CORDIS - EU research results

Water/human rights beyond the human? Indigenous water ontologies, plurilegal encounters and interlegal translation

Project description

Water as a human right

The neoliberalisation of nature, and water in particular, has triggered protests among indigenous peoples worldwide, accompanied by a looming human rights debate. In 2010, the UN recognised water as a human right. New Zealand, India and Colombia granted legal rights to rivers in 2017, setting pioneering legal standards. The EU-funded RIVERS project will research whether international human rights law can effectively address pluri-legal water actualities. It will analyse diverse realities of indigenous people's relations with water and will discuss inter-legal applications at various water sites at local and international levels. RIVERS will research indigenous people's perception of water as a natural resource and human right, and the related UN human rights system, towards new ways of conceptualising water and human rights.


RIVERS’s main challenge is to produce ground-breaking knowledge, from an empirical, interdisciplinary and dialoguing perspective, about the contentions and challenges intrinsic to reconceptualising human rights with different ways of understanding and relating to water. Worldwide, indigenous peoples are mobilising against the neoliberalisation of nature, demonstrating radically different ways of knowing, being and living. At the same time, in 2010 the UN acknowledged water as a human right, while in 2017 New Zealand, India and Colombia established ground-breaking legal precedents by granting rivers human rights. RIVERS’s overarching research question is: To what extent can international human rights law come to grips with plurilegal water realities? This project engages with one of the most pressing questions of this century: the relationship between humans and nature. RIVERS tackles two intertwined core objectives: 1) analysing different ways of knowing and relating to water and life among indigenous peoples and their understanding of its (potential) violation by extractive projects; 2) discussing the contributions, challenges and pitfalls of interlegal translation of differing water natures in plurilegal encounters at domestic and international levels. RIVERS will develop a multi-sited analysis and empirical case-studies in three contexts: Colombia, Nepal and the UN human rights protection system. Through the lens of legal pluralism, this will foreground competing political and legal water realities that interrogate dominant understandings of the modern world. RIVERS will address two interrelated research challenges: 1) indigenous visions/practices: beyond water as a natural resource and human right; 2) the UN human rights system: towards counter-hegemonic water knowledge production. This project will pioneer new ways of thinking about water beyond the modern divides of nature/culture, providing clues about future paths towards reconceptualising human rights.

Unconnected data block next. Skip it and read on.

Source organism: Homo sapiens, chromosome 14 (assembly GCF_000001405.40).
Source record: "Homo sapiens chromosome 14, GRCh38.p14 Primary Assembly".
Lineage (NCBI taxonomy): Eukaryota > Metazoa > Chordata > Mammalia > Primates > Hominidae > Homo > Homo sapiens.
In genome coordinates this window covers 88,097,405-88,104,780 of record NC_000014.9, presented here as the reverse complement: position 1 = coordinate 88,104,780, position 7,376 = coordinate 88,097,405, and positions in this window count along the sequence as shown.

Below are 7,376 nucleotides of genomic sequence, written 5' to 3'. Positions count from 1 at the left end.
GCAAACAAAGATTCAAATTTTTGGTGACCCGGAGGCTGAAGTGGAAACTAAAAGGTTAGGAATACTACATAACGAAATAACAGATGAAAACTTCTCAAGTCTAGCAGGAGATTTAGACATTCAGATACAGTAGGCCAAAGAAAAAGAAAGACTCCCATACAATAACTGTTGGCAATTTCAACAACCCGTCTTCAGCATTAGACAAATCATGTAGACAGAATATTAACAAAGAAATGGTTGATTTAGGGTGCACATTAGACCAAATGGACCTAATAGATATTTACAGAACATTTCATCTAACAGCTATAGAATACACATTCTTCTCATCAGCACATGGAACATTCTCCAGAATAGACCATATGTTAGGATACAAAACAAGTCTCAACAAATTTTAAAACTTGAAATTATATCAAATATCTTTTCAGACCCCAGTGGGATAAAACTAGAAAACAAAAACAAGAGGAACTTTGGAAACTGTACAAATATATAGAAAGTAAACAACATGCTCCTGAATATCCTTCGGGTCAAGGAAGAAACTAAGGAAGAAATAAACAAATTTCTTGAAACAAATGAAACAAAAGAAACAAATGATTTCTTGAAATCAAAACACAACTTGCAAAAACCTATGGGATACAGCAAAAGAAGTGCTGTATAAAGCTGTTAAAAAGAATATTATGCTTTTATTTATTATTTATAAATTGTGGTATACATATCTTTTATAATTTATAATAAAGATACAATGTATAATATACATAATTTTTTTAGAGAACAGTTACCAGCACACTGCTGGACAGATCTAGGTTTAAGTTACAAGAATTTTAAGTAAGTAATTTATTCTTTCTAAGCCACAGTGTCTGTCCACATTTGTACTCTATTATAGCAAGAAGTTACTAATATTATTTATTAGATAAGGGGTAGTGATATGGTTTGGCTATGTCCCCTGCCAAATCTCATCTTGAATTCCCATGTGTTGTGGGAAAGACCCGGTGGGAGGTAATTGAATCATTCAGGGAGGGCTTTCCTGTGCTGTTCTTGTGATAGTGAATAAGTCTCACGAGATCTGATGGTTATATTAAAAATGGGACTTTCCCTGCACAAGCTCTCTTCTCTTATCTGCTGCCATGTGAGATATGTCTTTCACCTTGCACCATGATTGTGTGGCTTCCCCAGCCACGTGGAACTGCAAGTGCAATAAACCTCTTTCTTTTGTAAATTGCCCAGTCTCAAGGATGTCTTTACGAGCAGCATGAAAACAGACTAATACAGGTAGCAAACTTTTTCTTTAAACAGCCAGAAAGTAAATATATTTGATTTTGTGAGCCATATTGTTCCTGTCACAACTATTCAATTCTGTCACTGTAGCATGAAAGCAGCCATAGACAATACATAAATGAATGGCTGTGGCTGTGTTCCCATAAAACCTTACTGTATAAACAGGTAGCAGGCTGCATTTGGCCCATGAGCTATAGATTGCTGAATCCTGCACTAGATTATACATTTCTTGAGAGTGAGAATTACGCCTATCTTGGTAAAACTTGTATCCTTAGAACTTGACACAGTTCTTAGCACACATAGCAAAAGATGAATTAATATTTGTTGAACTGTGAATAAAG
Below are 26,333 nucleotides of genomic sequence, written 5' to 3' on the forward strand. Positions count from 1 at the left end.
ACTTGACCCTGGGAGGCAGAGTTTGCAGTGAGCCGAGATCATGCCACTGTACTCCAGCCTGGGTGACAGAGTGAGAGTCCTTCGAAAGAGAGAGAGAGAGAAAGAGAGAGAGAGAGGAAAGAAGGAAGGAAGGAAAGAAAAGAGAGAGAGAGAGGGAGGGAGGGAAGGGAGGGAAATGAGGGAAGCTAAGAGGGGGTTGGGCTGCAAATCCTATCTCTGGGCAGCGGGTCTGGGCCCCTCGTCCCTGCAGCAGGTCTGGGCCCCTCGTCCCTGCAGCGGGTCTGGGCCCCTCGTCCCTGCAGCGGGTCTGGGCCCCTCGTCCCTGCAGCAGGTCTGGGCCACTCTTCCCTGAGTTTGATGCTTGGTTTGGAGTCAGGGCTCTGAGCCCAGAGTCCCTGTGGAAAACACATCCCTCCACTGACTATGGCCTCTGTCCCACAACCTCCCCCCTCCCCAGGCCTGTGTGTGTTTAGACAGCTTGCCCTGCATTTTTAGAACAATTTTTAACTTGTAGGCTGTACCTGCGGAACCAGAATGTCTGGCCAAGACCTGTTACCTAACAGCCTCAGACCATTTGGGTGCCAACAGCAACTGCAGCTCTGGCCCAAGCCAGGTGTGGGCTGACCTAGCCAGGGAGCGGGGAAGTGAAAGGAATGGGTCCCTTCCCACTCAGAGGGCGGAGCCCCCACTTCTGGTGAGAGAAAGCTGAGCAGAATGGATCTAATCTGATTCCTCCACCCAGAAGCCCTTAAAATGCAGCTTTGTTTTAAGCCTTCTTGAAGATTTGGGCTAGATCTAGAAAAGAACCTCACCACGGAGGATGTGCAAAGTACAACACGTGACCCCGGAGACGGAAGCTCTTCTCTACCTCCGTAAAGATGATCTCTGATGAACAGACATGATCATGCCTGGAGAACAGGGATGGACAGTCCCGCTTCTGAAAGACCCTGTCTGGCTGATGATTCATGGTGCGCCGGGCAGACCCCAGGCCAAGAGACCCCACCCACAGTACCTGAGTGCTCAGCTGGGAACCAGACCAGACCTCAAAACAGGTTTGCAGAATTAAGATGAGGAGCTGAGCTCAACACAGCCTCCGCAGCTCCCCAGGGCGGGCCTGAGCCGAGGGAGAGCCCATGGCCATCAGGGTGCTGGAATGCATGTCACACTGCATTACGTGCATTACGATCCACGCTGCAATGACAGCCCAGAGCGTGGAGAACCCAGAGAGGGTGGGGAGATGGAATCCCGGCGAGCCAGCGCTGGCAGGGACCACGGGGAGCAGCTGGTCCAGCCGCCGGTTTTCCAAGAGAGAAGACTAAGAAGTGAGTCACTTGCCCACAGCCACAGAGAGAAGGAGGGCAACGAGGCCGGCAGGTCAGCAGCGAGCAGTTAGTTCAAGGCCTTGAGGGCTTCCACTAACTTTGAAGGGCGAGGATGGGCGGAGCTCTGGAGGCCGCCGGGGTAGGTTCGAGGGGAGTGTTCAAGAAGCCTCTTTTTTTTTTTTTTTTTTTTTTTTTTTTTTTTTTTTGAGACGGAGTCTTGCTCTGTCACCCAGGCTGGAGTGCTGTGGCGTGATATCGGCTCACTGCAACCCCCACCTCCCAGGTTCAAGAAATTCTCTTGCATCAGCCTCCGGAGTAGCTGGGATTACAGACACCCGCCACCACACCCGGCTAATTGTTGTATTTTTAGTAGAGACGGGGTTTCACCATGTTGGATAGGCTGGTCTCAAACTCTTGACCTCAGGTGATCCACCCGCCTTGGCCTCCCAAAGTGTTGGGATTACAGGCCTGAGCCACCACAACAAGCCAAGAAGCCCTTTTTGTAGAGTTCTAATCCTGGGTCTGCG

Host institution

Net EU contribution
€ 1 498 446,00
28903 Getafe (Madrid)

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Comunidad de Madrid Comunidad de Madrid Madrid
Activity type
Higher or Secondary Education Establishments
Total cost
€ 1 498 446,00

Beneficiaries (2)